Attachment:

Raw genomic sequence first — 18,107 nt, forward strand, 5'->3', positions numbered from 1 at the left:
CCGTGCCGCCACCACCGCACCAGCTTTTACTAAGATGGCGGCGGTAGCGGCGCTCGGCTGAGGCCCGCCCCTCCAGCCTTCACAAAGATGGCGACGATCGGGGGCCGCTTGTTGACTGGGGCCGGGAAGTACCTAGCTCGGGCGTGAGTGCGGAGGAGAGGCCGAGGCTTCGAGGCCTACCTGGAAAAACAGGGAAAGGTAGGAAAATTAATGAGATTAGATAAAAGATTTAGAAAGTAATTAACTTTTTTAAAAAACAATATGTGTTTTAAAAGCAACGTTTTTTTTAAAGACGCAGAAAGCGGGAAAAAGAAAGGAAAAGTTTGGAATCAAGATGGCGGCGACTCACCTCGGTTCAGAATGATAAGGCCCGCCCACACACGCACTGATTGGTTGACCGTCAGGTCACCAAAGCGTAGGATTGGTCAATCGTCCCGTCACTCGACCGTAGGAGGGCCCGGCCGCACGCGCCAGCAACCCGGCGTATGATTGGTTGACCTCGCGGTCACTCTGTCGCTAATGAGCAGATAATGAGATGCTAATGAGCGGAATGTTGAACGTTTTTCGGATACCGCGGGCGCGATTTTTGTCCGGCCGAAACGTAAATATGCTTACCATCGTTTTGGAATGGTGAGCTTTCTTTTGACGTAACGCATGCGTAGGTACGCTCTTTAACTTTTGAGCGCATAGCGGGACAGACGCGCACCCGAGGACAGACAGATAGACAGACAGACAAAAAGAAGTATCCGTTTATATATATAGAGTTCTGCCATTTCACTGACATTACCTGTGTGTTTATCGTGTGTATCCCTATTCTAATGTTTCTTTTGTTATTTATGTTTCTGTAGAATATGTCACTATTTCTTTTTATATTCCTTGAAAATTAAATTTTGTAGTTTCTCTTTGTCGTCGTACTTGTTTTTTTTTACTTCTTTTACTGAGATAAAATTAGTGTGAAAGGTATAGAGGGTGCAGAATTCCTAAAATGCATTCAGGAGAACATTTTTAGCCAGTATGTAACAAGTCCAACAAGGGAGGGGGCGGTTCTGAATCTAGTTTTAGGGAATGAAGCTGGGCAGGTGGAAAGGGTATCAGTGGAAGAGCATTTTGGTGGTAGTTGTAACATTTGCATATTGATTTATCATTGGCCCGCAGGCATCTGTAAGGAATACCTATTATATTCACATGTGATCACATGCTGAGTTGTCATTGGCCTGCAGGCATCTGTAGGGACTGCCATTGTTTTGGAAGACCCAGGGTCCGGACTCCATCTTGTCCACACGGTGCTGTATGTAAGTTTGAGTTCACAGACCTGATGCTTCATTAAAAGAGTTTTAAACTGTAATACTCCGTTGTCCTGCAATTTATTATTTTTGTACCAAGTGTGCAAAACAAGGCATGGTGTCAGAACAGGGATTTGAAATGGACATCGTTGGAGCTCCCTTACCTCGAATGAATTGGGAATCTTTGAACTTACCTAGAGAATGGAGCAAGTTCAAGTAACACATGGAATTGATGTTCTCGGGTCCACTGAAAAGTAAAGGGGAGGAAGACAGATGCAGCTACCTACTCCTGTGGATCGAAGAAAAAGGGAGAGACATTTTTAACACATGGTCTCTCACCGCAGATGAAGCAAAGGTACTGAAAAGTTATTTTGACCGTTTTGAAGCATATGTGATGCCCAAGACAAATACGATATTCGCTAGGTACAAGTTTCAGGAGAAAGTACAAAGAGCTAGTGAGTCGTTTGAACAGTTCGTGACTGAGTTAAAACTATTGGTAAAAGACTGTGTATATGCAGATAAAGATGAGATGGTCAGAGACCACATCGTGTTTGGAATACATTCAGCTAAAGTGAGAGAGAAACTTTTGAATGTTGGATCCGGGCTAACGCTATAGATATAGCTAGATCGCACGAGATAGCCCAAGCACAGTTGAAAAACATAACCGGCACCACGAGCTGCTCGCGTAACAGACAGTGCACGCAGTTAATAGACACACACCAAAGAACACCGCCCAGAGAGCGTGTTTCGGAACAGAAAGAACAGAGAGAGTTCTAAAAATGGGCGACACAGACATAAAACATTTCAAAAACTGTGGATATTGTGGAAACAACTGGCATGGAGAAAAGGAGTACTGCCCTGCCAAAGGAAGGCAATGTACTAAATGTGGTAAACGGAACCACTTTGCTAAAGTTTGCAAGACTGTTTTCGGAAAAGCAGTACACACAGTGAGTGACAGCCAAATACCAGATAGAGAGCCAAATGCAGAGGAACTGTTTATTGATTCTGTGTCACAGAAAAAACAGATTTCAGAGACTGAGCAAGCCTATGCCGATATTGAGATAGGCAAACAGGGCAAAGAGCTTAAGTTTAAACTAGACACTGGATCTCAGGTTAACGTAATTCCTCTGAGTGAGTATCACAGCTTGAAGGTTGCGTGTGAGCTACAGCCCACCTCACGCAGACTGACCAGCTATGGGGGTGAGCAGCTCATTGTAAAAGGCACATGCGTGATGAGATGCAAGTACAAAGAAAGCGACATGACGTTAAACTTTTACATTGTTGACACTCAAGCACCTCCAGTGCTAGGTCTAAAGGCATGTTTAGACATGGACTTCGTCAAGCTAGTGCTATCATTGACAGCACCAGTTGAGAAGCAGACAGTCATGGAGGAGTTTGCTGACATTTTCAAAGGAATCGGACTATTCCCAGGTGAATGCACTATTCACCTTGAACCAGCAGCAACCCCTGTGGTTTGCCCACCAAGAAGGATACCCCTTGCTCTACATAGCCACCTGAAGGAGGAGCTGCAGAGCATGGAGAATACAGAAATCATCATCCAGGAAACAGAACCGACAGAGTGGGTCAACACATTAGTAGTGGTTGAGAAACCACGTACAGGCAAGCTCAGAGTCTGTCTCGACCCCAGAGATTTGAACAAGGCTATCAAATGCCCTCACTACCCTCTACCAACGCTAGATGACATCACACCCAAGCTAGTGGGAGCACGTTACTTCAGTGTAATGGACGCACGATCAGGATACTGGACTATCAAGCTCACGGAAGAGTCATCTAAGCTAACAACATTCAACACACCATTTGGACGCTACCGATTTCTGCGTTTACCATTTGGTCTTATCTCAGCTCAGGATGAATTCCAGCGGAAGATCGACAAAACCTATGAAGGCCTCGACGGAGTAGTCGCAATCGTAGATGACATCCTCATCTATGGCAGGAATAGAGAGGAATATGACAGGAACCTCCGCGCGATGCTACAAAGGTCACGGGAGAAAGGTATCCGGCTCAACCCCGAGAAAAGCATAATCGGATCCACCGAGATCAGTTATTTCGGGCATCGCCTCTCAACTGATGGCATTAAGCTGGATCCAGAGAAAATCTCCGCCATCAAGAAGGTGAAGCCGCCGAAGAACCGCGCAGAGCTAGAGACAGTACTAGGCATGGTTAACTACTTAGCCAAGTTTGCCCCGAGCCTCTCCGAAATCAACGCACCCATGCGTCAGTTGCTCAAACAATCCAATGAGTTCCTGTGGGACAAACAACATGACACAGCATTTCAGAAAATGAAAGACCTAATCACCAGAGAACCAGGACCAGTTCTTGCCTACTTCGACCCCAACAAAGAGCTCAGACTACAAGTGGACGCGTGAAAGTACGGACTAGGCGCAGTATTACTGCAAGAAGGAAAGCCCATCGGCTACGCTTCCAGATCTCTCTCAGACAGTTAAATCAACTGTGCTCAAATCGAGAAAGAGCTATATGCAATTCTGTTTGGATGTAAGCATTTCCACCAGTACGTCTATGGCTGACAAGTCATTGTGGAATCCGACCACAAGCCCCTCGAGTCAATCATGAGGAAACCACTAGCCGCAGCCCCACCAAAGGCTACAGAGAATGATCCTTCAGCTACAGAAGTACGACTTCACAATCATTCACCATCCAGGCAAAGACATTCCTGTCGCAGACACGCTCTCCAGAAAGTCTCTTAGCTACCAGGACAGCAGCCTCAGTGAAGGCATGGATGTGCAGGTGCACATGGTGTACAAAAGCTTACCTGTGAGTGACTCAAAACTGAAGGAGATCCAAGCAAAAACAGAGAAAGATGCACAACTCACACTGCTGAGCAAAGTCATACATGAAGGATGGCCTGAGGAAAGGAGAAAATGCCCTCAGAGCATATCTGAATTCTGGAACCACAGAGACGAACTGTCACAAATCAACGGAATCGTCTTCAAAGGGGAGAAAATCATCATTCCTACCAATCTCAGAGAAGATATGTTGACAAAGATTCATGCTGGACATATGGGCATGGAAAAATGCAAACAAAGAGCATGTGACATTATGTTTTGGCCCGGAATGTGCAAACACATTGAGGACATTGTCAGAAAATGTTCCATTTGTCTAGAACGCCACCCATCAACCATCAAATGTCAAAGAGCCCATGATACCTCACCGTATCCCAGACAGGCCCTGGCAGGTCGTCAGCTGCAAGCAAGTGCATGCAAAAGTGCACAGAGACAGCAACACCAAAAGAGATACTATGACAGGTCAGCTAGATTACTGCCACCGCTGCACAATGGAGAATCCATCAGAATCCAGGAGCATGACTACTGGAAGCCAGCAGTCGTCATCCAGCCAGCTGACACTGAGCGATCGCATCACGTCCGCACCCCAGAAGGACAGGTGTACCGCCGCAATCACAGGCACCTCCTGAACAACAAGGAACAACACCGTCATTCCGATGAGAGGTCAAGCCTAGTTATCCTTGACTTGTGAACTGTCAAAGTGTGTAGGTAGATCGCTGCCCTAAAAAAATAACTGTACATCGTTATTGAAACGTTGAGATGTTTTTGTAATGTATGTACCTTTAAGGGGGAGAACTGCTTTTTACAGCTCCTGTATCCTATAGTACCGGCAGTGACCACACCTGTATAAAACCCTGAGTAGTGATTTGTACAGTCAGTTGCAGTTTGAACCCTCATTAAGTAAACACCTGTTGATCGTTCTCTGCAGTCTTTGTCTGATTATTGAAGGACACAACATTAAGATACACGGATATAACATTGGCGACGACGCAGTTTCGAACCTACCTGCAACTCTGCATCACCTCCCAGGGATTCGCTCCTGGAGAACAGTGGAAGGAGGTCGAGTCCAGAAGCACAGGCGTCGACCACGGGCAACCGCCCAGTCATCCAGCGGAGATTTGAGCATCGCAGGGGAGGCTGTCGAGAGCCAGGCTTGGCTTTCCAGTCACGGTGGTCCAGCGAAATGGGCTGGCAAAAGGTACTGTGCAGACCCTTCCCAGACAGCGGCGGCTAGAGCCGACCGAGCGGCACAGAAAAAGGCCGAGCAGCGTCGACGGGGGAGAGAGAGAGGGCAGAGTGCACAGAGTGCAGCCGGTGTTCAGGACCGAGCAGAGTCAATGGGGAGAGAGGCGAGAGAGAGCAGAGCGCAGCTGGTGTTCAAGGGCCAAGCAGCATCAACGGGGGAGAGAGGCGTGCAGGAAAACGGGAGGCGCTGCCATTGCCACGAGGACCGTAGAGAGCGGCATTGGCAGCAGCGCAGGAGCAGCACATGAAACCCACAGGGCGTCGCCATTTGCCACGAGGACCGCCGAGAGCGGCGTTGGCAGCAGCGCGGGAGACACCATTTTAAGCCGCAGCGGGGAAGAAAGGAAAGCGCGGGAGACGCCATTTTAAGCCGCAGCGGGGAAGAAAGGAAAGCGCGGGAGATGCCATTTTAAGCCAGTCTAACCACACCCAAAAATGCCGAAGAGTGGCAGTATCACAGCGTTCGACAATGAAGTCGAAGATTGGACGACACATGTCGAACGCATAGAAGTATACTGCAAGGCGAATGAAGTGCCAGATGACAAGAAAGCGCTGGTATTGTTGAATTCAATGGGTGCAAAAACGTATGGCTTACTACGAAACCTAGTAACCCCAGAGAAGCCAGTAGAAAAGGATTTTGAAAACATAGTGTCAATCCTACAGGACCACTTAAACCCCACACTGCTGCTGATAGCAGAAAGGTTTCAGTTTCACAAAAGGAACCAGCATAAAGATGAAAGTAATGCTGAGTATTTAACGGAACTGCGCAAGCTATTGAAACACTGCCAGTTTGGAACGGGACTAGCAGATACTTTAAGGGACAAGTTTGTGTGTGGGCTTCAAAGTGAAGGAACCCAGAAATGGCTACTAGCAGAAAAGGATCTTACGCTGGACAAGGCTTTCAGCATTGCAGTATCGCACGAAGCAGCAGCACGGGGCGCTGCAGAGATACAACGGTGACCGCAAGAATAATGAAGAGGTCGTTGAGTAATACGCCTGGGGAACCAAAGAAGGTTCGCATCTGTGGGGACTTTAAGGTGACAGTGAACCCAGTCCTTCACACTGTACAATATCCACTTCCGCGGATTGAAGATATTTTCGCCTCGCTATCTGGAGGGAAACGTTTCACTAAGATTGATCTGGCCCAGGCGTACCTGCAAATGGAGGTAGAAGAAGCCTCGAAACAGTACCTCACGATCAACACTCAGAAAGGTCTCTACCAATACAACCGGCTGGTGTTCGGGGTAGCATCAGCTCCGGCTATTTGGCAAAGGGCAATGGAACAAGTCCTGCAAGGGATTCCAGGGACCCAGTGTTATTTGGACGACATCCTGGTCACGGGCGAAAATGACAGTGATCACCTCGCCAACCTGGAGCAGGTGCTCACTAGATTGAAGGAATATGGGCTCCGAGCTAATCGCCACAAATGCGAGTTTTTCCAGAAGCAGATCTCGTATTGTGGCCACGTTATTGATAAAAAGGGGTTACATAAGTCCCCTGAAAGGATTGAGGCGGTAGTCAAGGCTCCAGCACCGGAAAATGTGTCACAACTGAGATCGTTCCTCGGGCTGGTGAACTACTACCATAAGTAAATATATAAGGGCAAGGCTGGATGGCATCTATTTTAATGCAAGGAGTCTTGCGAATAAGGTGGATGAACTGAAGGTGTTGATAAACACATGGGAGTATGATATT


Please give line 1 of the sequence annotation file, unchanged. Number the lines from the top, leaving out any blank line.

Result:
Raw genomic sequence first — 18,107 nt, forward strand, 5'->3', positions numbered from 1 at the left: